Kodak Tmax 400 is my second roll of black-and-white film. Previously I shot with Ilford Pan 400 but I didn’t like it. It’s due to my skill and not the film itself.
Black-and-white in film photography is a skill compared to digital. To nail a shot, there’s a lot of thinking needed to be done. For example, you need to look at colours and think ‘will they give you the same shades of grey?’ If yes, then how can you differentiate them? Which filter do I need to use?
It’s also better to find clean background according to what many people told me. I am currently on my third roll of black-and-white- Ilford HP5 400. I also use a yellow filter, just to see if there’s a distinct contrast.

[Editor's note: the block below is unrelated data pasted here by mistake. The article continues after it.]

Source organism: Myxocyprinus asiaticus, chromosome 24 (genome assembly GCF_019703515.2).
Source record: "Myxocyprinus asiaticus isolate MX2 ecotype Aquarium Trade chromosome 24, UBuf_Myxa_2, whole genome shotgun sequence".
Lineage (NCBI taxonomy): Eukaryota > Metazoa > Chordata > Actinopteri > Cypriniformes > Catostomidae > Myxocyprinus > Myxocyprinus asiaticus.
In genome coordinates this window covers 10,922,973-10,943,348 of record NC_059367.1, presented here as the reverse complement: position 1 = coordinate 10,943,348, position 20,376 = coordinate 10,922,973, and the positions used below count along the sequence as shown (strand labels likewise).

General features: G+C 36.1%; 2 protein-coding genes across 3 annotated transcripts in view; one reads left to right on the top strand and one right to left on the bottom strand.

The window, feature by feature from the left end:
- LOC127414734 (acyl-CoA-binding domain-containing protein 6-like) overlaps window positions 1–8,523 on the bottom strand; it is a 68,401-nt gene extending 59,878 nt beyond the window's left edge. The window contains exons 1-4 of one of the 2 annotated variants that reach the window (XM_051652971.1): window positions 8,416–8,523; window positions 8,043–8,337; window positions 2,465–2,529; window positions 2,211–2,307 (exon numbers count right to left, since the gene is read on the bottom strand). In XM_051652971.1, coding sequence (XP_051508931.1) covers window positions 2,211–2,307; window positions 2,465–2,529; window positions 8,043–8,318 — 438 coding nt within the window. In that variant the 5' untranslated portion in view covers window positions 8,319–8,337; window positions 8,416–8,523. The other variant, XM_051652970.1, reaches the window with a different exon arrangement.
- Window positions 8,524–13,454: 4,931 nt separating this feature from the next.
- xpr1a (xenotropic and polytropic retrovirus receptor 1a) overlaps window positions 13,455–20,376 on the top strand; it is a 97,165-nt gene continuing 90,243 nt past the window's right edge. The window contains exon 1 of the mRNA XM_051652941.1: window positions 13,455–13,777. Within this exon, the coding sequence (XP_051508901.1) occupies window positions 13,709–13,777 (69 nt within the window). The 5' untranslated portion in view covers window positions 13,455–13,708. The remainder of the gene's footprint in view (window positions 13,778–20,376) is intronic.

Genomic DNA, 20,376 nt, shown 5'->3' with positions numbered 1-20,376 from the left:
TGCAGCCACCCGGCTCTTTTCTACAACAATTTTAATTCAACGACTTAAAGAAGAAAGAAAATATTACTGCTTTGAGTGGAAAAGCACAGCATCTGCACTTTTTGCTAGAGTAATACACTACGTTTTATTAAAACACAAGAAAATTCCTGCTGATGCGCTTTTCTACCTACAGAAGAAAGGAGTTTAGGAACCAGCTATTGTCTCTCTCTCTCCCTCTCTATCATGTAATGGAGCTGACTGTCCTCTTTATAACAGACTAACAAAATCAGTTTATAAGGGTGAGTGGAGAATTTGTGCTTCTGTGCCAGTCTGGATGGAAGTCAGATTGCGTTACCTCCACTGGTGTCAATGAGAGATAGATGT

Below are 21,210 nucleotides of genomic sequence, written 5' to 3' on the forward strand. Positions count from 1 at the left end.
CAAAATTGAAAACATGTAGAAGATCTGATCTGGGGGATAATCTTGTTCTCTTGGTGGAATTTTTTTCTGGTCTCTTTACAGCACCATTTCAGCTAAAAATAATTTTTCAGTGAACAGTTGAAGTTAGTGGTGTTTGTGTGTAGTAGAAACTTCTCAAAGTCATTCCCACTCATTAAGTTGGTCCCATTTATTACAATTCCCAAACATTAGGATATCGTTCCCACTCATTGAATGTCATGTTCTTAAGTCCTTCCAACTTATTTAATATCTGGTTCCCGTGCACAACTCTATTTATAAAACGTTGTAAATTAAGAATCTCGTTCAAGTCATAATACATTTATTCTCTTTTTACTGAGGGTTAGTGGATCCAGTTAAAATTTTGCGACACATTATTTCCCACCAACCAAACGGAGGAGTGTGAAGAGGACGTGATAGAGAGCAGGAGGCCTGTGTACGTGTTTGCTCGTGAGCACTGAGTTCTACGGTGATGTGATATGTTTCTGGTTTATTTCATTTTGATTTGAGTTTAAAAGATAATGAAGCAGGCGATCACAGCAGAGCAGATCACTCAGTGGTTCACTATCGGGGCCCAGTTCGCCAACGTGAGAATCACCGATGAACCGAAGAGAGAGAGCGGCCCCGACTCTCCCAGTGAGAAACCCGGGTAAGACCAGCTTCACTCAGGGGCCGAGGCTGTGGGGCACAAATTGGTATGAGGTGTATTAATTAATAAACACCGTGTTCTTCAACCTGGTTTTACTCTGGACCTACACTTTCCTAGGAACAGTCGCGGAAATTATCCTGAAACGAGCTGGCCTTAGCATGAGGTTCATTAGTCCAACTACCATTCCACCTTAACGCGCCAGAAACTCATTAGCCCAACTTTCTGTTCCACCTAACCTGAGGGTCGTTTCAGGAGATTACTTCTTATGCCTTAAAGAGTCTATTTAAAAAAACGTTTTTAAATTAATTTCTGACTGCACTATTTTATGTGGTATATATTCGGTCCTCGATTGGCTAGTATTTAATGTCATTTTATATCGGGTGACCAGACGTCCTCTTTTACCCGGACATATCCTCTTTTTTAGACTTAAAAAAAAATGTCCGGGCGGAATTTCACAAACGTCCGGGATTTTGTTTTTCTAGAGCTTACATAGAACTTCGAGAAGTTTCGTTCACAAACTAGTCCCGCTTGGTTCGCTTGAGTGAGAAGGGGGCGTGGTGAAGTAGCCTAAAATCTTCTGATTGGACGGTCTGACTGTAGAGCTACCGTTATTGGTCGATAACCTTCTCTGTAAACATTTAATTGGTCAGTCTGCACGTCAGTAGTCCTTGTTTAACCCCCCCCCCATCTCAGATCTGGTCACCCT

Colour filters function to differentiate the colour shades. For yellow filter, it has the least dramatic effect compared to orange and red filters. So if you are shooting yellow flower against green background, a yellow filter will help bring out the contrast between yellow and green.
If you want a super contrast, use red filter, which will totally make the green look black. Same for the sky.
35mm Kodak Tmax 400
This film claims to be the ‘sharpest film’. Below are my samples photos, pushed to ISO 1600, developed by Triple D.
These are the four presentable black-and-white photos from this roll of film, the rest is simply underexposed, or just shades overlapping each other, making it unpleasant to see. Sometimes they say your photos reflect who you are. I guess it is true. In reality I am a messy person. My desk is never neat. I like to put my stuff all over the place. Hence, in my photos, my subjects are also all over the place, messed up.
On 120mm shot at ISO400: